Home Studio: Floral Arrangements

April 16, 2020


Inspired by the blooms of spring and the trending #MuseumBouquet, MMFA Special Events Coordinator Aaron Ganey has created a floral arrangement that brings the beauty of spring inside. Designed after the asymmetrical shape of the arrangement depicted in William Glackens’ (1870-1938) Flowers in a Goblet (date unknown) from the Museum’s collection, everything in the demonstration arrangement is from a yard or nearby field, and each ingredient brings a unique element to the mix. Many of the plants used are even classified as weeds, so don’t think you need a lush, manicured garden in order to forage from home. If you aren’t able to find the exact plants we used, then work with anything that has similar shape, texture, or blossom size. This process is a form of self-expression, so use what you have without the pressure of making it look a certain way. Get outside, find some weeds and flowers in the backyard, and make something wonderful!


To introduce the fundamentals of floral design through the use of greenery and flowers or flora found in your own backyard.


William Glackens (American, 1870–1938), Flowers in a Goblet, oil on canvas board, Montgomery Museum of Fine Arts Association Purchase, Eloise Jackson Memorial, 1978.1


These are the items we use to design this arrangement, with some alternatives listed.

  • [1] Container
    • This demonstration will use a vintage, oversized silver compote. What’s important is to use something with good depth (not shallow) and no holes in the bottom.
  • [2] Rocks
    • All shapes and sizes are fine.
  • [3] Floral shears
    • Sharp kitchen scissors aren’t ideal for this, but they can be used if that’s what you have available.
  • [4] Cellophane tape (the thinner the better)
    • Chicken wire is the easiest to use when making a grid, so if you happen to have some, that’s great, please use that in place of the tape grid! The demonstration uses tape to show how common household goods can be used when arranging flowers.

These are the greenery and flowers used for our demonstration, all harvested from the great outdoors! (Scroll down to the Image Gallery to see larger versions of these images.) Try to divide your plants into the following four sections: structure, greenery, main flowers, and detail flowers. Remember, you are creating for your personal enjoyment, so relax and use whatever you have in the yard. And please, don’t forget to ask permission before taking flowers and greenery from your neighbors’ yards.


  • [10] Loropetalum (fringe flower)
  • [2] Holly Fern


  • [1] Fatsia Japonica (paper plant)
  • [6] Boxwood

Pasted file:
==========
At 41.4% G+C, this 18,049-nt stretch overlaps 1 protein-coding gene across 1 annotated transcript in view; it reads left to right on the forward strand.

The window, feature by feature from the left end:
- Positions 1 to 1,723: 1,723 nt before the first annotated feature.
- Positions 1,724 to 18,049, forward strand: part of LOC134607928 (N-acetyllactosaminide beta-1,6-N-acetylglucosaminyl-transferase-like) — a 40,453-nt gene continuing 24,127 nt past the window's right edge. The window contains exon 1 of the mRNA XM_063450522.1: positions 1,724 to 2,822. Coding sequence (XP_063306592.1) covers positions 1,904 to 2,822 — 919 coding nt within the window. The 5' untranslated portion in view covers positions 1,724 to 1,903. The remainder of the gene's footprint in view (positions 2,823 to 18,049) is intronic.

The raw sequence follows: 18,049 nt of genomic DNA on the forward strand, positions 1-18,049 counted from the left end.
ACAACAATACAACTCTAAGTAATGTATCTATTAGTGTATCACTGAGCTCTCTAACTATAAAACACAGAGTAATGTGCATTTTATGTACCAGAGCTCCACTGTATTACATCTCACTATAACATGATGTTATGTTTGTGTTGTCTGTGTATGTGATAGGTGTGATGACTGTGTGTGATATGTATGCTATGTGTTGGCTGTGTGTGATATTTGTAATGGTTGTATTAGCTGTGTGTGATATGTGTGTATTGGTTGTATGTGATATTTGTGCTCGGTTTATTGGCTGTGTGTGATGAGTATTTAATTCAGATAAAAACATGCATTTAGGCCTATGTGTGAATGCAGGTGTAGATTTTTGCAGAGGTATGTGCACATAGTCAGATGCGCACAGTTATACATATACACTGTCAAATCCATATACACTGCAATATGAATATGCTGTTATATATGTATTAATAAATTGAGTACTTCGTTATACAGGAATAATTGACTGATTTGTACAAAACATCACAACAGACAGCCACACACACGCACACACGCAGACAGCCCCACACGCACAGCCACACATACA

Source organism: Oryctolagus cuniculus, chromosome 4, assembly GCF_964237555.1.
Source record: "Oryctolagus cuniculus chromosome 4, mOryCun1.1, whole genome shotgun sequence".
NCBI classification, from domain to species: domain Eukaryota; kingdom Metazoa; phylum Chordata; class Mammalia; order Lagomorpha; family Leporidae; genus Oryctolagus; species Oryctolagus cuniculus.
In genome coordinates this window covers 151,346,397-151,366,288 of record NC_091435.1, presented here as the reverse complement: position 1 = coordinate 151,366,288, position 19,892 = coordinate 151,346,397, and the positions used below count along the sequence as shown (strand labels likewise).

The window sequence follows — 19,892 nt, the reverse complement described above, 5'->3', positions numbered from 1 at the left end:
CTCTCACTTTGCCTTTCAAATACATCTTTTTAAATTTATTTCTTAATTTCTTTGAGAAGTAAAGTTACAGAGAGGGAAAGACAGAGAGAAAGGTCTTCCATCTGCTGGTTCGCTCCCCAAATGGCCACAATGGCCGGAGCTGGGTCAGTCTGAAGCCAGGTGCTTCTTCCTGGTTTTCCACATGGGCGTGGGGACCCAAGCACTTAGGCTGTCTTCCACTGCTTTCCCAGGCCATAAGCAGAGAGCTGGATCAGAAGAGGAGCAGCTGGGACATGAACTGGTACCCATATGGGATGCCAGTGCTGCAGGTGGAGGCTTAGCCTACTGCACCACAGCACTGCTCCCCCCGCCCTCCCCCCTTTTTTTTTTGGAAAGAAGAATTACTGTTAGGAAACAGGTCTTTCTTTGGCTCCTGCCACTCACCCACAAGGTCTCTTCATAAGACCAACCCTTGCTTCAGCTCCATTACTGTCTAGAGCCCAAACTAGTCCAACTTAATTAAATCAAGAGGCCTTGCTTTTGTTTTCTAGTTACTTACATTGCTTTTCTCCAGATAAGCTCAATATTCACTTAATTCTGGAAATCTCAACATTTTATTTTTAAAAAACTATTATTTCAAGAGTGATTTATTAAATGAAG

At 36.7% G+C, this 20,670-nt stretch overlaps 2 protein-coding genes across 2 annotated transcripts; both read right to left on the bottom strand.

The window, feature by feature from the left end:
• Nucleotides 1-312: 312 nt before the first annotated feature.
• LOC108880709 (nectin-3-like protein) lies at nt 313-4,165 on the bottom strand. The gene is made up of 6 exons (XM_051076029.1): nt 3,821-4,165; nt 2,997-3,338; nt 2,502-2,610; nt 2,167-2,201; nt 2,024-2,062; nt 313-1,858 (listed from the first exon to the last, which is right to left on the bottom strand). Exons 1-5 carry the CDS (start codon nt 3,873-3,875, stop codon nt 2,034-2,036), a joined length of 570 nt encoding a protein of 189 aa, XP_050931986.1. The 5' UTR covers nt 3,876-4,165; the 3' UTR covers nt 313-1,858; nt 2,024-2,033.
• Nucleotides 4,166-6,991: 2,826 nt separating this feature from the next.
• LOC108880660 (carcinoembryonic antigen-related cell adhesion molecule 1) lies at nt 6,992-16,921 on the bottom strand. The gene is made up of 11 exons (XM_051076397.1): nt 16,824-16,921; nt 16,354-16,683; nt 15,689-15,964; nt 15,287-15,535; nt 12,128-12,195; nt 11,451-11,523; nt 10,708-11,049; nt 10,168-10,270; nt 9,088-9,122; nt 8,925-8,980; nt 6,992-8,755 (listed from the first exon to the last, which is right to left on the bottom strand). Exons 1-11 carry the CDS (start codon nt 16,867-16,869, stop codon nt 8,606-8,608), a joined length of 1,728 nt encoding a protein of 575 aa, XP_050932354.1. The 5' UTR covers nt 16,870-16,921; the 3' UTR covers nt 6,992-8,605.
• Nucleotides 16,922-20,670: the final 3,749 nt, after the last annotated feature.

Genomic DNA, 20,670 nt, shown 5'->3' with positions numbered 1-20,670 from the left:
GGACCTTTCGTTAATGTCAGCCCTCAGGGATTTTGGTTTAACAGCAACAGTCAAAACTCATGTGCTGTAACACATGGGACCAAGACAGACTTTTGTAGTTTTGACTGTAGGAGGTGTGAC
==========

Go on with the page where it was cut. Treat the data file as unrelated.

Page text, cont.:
• [7] Variegated Pittosporum (Japanese mock orange)
  • [11] Camellia Branches
  • [12] Oakleaf Hydrangea
  • [14] Japanese Maple
  • [17] Honeysuckle Vines
  • [18] Ligustrum (privet)Wild
  • [19] Leatherleaf Fern

Main Flowers 

  • [5] Knockout Roses
  • [13] Drift Roses
  • [15] Crimson Clover


  • [3] Lamb’s Ear
  • [4] Queen Anne’s Lace
  • [9] Blackberry Vines
  • [16] Wheat-like Grass
    • Fountain grass
    • Feather grass


First, Harvest All Greenery and Blooms

  • Make sure they are well hydrated by letting them sit in buckets (or large vases) soaking up water for at least two hours.

Build Your Structure

  • Next, prepare the container. Place rocks in the base of the container and create a grid on the top using tape (the thinner the tape the better). This will help give your arrangement shape and structure. Fill the container with water. If you are using chicken wire, fold it to make a pillow and tape into the compote bowl or whatever container you are using.
  • Place woody branches to create a foundational structure for your arrangement.

Start Creating Your Shape

  • Add your larger greenery pieces in next, to develop the overall shape. In our demonstration, holly fern and loropetalum are used for this step.
  • Add in other greenery to create more structure that will help hold the flowers in place. We used smaller pieces of boxwood, ligustrum, pittosporum, leatherleaf fern, and camellia branches. By adding in fatsia, honeysuckle, and oakleaf hydrangea, it adds contrast and creates interesting areas in your arrangement. Depending on what plants you are working with, this stage could already be a complete arrangement, with the addition of a few large flowers, like oakleaf hydrangeas.

Add the Main Flowers

  • This is where color is added now that the structural base is built. Drift roses, knockout roses, and clover add a rich range of pinks and reds. Again, this could be the completed arrangement!

Finish with Details and a little Flourish

  • Finally, fun little details are added to really set the arrangement apart and make it special. Lambs ear, mint, wheat-like grass, Queen Anne’s lace, and blackberry vines are used to complete our demonstration arrangement.


Find the perfect spot in your home to showcase the arrangement you’ve made, then sit back and enjoy the beauty of your creation.

Share Your Work

We would love to see your creations! Share your work with us by taking a photograph and emailing it to us at pr@mmfa.org.

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